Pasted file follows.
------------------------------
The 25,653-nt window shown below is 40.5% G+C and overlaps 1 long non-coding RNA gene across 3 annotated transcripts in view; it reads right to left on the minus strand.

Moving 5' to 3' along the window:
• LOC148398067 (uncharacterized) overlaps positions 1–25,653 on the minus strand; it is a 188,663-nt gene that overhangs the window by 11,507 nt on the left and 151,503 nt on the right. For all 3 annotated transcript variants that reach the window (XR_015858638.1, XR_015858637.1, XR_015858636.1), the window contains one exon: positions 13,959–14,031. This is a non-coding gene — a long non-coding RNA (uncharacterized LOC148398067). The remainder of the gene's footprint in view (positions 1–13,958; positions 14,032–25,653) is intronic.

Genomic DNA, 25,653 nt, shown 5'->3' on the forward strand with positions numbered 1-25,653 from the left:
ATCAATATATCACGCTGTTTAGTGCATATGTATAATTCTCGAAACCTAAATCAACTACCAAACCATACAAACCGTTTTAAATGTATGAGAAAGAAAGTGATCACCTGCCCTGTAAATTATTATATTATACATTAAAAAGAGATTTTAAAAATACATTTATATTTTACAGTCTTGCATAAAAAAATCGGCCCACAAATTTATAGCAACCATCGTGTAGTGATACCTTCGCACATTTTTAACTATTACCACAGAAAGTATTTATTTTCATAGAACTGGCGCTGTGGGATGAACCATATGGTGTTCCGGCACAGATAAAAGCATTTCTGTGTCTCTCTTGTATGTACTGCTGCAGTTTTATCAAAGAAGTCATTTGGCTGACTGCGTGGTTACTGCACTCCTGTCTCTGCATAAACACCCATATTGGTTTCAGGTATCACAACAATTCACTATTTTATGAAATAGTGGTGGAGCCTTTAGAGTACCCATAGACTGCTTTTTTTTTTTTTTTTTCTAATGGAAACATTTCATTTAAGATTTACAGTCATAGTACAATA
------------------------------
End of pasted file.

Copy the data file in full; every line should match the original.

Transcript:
The 25,653-nt window shown below is 40.5% G+C and overlaps 1 long non-coding RNA gene across 3 annotated transcripts in view; it reads right to left on the minus strand.

Moving 5' to 3' along the window:
• LOC148398067 (uncharacterized) overlaps positions 1–25,653 on the minus strand; it is a 188,663-nt gene that overhangs the window by 11,507 nt on the left and 151,503 nt on the right. For all 3 annotated transcript variants that reach the window (XR_015858638.1, XR_015858637.1, XR_015858636.1), the window contains one exon: positions 13,959–14,031. This is a non-coding gene — a long non-coding RNA (uncharacterized LOC148398067). The remainder of the gene's footprint in view (positions 1–13,958; positions 14,032–25,653) is intronic.

Genomic DNA, 25,653 nt, shown 5'->3' on the forward strand with positions numbered 1-25,653 from the left:
ATCAATATATCACGCTGTTTAGTGCATATGTATAATTCTCGAAACCTAAATCAACTACCAAACCATACAAACCGTTTTAAATGTATGAGAAAGAAAGTGATCACCTGCCCTGTAAATTATTATATTATACATTAAAAAGAGATTTTAAAAATACATTTATATTTTACAGTCTTGCATAAAAAAATCGGCCCACAAATTTATAGCAACCATCGTGTAGTGATACCTTCGCACATTTTTAACTATTACCACAGAAAGTATTTATTTTCATAGAACTGGCGCTGTGGGATGAACCATATGGTGTTCCGGCACAGATAAAAGCATTTCTGTGTCTCTCTTGTATGTACTGCTGCAGTTTTATCAAAGAAGTCATTTGGCTGACTGCGTGGTTACTGCACTCCTGTCTCTGCATAAACACCCATATTGGTTTCAGGTATCACAACAATTCACTATTTTATGAAATAGTGGTGGAGCCTTTAGAGTACCCATAGACTGCTTTTTTTTTTTTTTTTTCTAATGGAAACATTTCATTTAAGATTTACAGTCATAGTACAATA